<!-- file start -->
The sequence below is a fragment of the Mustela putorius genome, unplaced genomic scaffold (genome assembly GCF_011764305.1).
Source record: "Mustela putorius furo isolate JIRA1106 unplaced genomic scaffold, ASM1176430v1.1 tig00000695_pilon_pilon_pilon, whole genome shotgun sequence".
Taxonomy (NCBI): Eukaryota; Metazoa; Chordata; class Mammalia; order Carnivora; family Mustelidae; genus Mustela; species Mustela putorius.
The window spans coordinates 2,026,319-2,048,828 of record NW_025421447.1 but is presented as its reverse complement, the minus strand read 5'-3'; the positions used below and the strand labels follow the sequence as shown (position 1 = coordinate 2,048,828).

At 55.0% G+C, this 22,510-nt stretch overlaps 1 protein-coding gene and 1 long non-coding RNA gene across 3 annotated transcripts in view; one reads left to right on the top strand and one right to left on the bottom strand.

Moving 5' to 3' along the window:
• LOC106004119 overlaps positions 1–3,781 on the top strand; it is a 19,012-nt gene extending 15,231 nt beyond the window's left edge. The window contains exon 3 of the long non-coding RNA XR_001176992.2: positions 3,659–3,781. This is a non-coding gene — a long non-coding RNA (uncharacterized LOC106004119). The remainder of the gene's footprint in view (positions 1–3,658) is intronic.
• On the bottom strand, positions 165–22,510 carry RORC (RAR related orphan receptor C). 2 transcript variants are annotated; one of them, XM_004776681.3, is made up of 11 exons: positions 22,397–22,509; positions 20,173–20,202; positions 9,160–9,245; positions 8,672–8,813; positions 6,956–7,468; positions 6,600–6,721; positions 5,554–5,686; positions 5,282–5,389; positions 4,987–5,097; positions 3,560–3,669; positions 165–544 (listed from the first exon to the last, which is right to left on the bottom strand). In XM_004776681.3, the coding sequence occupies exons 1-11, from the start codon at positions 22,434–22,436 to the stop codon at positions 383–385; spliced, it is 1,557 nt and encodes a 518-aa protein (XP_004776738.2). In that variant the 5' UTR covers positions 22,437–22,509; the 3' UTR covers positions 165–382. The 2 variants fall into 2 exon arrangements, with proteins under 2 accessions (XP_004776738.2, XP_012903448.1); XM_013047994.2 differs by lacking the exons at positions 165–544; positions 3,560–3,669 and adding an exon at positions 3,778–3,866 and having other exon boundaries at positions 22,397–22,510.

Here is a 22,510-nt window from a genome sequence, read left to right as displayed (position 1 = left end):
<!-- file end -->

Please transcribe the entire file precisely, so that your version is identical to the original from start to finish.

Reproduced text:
The sequence below is a fragment of the Mustela putorius genome, unplaced genomic scaffold (genome assembly GCF_011764305.1).
Source record: "Mustela putorius furo isolate JIRA1106 unplaced genomic scaffold, ASM1176430v1.1 tig00000695_pilon_pilon_pilon, whole genome shotgun sequence".
Taxonomy (NCBI): Eukaryota; Metazoa; Chordata; class Mammalia; order Carnivora; family Mustelidae; genus Mustela; species Mustela putorius.
The window spans coordinates 2,026,319-2,048,828 of record NW_025421447.1 but is presented as its reverse complement, the minus strand read 5'-3'; the positions used below and the strand labels follow the sequence as shown (position 1 = coordinate 2,048,828).

At 55.0% G+C, this 22,510-nt stretch overlaps 1 protein-coding gene and 1 long non-coding RNA gene across 3 annotated transcripts in view; one reads left to right on the top strand and one right to left on the bottom strand.

Moving 5' to 3' along the window:
• LOC106004119 overlaps positions 1–3,781 on the top strand; it is a 19,012-nt gene extending 15,231 nt beyond the window's left edge. The window contains exon 3 of the long non-coding RNA XR_001176992.2: positions 3,659–3,781. This is a non-coding gene — a long non-coding RNA (uncharacterized LOC106004119). The remainder of the gene's footprint in view (positions 1–3,658) is intronic.
• On the bottom strand, positions 165–22,510 carry RORC (RAR related orphan receptor C). 2 transcript variants are annotated; one of them, XM_004776681.3, is made up of 11 exons: positions 22,397–22,509; positions 20,173–20,202; positions 9,160–9,245; positions 8,672–8,813; positions 6,956–7,468; positions 6,600–6,721; positions 5,554–5,686; positions 5,282–5,389; positions 4,987–5,097; positions 3,560–3,669; positions 165–544 (listed from the first exon to the last, which is right to left on the bottom strand). In XM_004776681.3, the coding sequence occupies exons 1-11, from the start codon at positions 22,434–22,436 to the stop codon at positions 383–385; spliced, it is 1,557 nt and encodes a 518-aa protein (XP_004776738.2). In that variant the 5' UTR covers positions 22,437–22,509; the 3' UTR covers positions 165–382. The 2 variants fall into 2 exon arrangements, with proteins under 2 accessions (XP_004776738.2, XP_012903448.1); XM_013047994.2 differs by lacking the exons at positions 165–544; positions 3,560–3,669 and adding an exon at positions 3,778–3,866 and having other exon boundaries at positions 22,397–22,510.

Here is a 22,510-nt window from a genome sequence, read left to right as displayed (position 1 = left end):